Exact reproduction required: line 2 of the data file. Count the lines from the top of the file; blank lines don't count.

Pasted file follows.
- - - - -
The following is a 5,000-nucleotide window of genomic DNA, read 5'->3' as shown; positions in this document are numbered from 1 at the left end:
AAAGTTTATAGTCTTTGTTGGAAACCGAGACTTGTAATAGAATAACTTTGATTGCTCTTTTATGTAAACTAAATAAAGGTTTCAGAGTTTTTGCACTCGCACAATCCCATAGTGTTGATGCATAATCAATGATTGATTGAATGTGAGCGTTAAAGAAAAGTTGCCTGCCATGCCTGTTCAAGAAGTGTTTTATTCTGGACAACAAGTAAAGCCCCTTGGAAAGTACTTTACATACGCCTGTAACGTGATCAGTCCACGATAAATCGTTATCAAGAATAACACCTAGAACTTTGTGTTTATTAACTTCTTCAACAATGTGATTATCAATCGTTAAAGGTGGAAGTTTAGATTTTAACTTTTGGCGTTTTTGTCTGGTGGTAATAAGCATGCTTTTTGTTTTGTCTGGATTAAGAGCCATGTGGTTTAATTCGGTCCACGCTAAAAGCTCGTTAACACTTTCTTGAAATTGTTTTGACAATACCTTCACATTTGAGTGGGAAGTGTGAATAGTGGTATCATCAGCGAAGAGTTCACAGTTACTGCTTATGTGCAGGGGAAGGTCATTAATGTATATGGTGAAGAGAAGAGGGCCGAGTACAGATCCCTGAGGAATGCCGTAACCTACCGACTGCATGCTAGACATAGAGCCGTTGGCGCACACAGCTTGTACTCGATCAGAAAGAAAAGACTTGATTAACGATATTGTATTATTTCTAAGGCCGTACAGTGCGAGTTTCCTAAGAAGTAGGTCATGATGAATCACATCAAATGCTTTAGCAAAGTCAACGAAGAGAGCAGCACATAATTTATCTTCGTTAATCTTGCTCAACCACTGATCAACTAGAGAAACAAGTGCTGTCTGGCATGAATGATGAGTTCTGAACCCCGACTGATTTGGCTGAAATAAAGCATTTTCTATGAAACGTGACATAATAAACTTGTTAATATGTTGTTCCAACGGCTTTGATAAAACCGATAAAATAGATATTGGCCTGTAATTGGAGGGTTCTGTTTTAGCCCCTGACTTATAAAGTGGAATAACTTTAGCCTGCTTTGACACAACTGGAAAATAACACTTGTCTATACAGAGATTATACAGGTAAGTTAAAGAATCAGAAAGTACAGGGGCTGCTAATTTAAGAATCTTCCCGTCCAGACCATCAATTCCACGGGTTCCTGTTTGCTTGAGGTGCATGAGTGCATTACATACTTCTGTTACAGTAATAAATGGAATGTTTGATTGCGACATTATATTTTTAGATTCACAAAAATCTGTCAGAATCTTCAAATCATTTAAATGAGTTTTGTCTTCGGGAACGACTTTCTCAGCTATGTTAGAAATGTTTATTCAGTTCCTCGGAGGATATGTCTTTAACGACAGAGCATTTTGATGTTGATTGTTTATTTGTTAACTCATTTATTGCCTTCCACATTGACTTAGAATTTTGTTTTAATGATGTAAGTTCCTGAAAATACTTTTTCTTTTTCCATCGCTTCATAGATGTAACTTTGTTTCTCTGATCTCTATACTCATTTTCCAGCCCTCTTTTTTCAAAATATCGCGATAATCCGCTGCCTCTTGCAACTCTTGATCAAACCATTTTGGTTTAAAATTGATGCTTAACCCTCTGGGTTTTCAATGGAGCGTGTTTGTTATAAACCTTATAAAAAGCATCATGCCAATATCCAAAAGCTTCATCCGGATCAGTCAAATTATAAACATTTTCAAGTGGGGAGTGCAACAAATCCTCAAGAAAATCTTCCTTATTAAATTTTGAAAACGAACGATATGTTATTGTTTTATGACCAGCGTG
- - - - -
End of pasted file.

AAAGTTTATAGTCTTTGTTGGAAACCGAGACTTGTAATAGAATAACTTTGATTGCTCTTTTATGTAAACTAAATAAAGGTTTCAGAGTTTTTGCACTCGCACAATCCCATAGTGTTGATGCATAATCAATGATTGATTGAATGTGAGCGTTAAAGAAAAGTTGCCTGCCATGCCTGTTCAAGAAGTGTTTTATTCTGGACAACAAGTAAAGCCCCTTGGAAAGTACTTTACATACGCCTGTAACGTGATCAGTCCACGATAAATCGTTATCAAGAATAACACCTAGAACTTTGTGTTTATTAACTTCTTCAACAATGTGATTATCAATCGTTAAAGGTGGAAGTTTAGATTTTAACTTTTGGCGTTTTTGTCTGGTGGTAATAAGCATGCTTTTTGTTTTGTCTGGATTAAGAGCCATGTGGTTTAATTCGGTCCACGCTAAAAGCTCGTTAACACTTTCTTGAAATTGTTTTGACAATACCTTCACATTTGAGTGGGAAGTGTGAATAGTGGTATCATCAGCGAAGAGTTCACAGTTACTGCTTATGTGCAGGGGAAGGTCATTAATGTATATGGTGAAGAGAAGAGGGCCGAGTACAGATCCCTGAGGAATGCCGTAACCTACCGACTGCATGCTAGACATAGAGCCGTTGGCGCACACAGCTTGTACTCGATCAGAAAGAAAAGACTTGATTAACGATATTGTATTATTTCTAAGGCCGTACAGTGCGAGTTTCCTAAGAAGTAGGTCATGATGAATCACATCAAATGCTTTAGCAAAGTCAACGAAGAGAGCAGCACATAATTTATCTTCGTTAATCTTGCTCAACCACTGATCAACTAGAGAAACAAGTGCTGTCTGGCATGAATGATGAGTTCTGAACCCCGACTGATTTGGCTGAAATAAAGCATTTTCTATGAAACGTGACATAATAAACTTGTTAATATGTTGTTCCAACGGCTTTGATAAAACCGATAAAATAGATATTGGCCTGTAATTGGAGGGTTCTGTTTTAGCCCCTGACTTATAAAGTGGAATAACTTTAGCCTGCTTTGACACAACTGGAAAATAACACTTGTCTATACAGAGATTATACAGGTAAGTTAAAGAATCAGAAAGTACAGGGGCTGCTAATTTAAGAATCTTCCCGTCCAGACCATCAATTCCACGGGTTCCTGTTTGCTTGAGGTGCATGAGTGCATTACATACTTCTGTTACAGTAATAAATGGAATGTTTGATTGCGACATTATATTTTTAGATTCACAAAAATCTGTCAGAATCTTCAAATCATTTAAATGAGTTTTGTCTTCGGGAACGACTTTCTCAGCTATGTTAGAAATGTTTATTCAGTTCCTCGGAGGATATGTCTTTAACGACAGAGCATTTTGATGTTGATTGTTTATTTGTTAACTCATTTATTGCCTTCCACATTGACTTAGAATTTTGTTTTAATGATGTAAGTTCCTGAAAATACTTTTTCTTTTTCCATCGCTTCATAGATGTAACTTTGTTTCTCTGATCTCTATACTCATTTTCCAGCCCTCTTTTTTCAAAATATCGCGATAATCCGCTGCCTCTTGCAACTCTTGATCAAACCATTTTGGTTTAAAATTGATGCTTAACCCTCTGGGTTTTCAATGGAGCGTGTTTGTTATAAACCTTATAAAAAGCATCATGCCAATATCCAAAAGCTTCATCCGGATCAGTCAAATTATAAACATTTTCAAGTGGGGAGTGCAACAAATCCTCAAGAAAATCTTCCTTATTAAATTTTGAAAACGAACGATATGTTATTGTTTTATGACCAGCGTG